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Author martin.panter
Recipients martin.panter, python-dev, vstinner
Date 2016-05-30.12:02:48
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This recently hung AMD64 FreeBSD 9.x 3.5. The stack trace was different, and there is only one thread:
[398/398] test_io
Timeout (0:15:00)!
Thread 0x0000000801807400 (most recent call first):
  File "/usr/home/buildbot/python/3.5.koobs-freebsd9/build/Lib/unittest/", line 176 in handle
  File "/usr/home/buildbot/python/3.5.koobs-freebsd9/build/Lib/unittest/", line 727 in assertRaises
  File "/usr/home/buildbot/python/3.5.koobs-freebsd9/build/Lib/test/", line 3714 in check_interrupted_write
  File "/usr/home/buildbot/python/3.5.koobs-freebsd9/build/Lib/test/", line 3743 in test_interrupted_write_text

Also, x86 Ubuntu Shared 2.7 hung, but the only information I have is it was running test_io.

In my Free BSD case, the write() call is stuck, but in Victor’s original case, the background read() call is stuck. I could explain both cases as a race condition with the alarm signal being delivered:

Victor’s case: SIGALRM delivered somewhere inside assertRaises(), but before the write() system call, and Python has a chance to call the Python signal handler. No data is ever written, so the background read() hangs.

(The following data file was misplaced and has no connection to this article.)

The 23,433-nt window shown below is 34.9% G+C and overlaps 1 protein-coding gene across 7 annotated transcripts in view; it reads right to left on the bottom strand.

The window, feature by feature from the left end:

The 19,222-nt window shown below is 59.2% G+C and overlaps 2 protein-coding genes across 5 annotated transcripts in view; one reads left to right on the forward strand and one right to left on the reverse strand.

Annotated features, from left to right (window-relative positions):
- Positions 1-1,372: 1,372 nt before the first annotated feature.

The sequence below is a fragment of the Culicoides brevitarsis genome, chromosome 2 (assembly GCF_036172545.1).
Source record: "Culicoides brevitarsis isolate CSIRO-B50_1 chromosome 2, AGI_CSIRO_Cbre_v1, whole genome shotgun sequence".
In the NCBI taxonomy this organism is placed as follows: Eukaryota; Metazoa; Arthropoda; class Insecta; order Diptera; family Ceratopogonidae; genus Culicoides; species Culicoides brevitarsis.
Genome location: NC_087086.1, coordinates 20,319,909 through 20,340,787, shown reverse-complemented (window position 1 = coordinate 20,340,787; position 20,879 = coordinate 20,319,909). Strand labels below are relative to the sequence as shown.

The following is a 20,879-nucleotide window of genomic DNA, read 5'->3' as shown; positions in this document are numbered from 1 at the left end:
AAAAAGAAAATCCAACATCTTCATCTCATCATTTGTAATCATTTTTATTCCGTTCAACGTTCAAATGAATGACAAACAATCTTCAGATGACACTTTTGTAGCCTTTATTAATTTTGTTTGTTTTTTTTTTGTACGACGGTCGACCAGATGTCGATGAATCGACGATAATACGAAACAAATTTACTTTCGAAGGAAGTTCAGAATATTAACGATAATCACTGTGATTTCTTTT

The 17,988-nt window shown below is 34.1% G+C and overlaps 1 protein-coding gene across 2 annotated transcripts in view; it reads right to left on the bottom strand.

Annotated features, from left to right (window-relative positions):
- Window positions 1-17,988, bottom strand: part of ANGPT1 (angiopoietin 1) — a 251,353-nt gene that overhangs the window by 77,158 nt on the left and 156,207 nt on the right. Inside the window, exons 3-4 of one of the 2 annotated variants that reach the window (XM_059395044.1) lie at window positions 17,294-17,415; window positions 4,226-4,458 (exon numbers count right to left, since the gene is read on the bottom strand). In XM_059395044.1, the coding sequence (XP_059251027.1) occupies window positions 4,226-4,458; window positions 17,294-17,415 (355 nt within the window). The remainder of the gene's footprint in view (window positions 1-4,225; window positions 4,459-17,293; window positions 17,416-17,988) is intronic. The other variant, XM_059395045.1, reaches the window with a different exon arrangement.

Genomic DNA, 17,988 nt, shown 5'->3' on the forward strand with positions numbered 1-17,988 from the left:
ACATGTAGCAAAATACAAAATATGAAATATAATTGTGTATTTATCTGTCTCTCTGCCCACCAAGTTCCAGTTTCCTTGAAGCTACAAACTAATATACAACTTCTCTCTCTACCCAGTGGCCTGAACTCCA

My case: SIGALRM delivered just before or as write() starts, so Python has no chance to interrupt the system call and call its own Python handler.

I wonder if we can change the test to only deliver a signal after first reading one byte, i.e. send the signal directly from the background thread. I think that should cover 99% of cases, though in theory it is possible for something else to interrupt write(), and our signal to be delivered while write() was restarting, causing it to hang. But the combination of those two events would be so unlikely it may not be worth worrying about.

Also, if you close the read end of the pipe before the write end, it should protect against flush() hanging without the EBADF hack by raising EPIPE instead.

I suggest rewriting the background thread like:

def _read():
    s =, 1)
    # The main thread is very likely to be inside the write() syscall now, so interrupt it
    os.kill(os.getpid(), SIGALRM)

and cleaning up the pipe like:

    except BrokenPipeError:
Date User Action Args
2016-05-30 12:02:49martin.pantersetrecipients: + martin.panter, vstinner, python-dev
2016-05-30 12:02:49martin.pantersetmessageid: <>
2016-05-30 12:02:49martin.panterlinkissue22331 messages
2016-05-30 12:02:48martin.pantercreate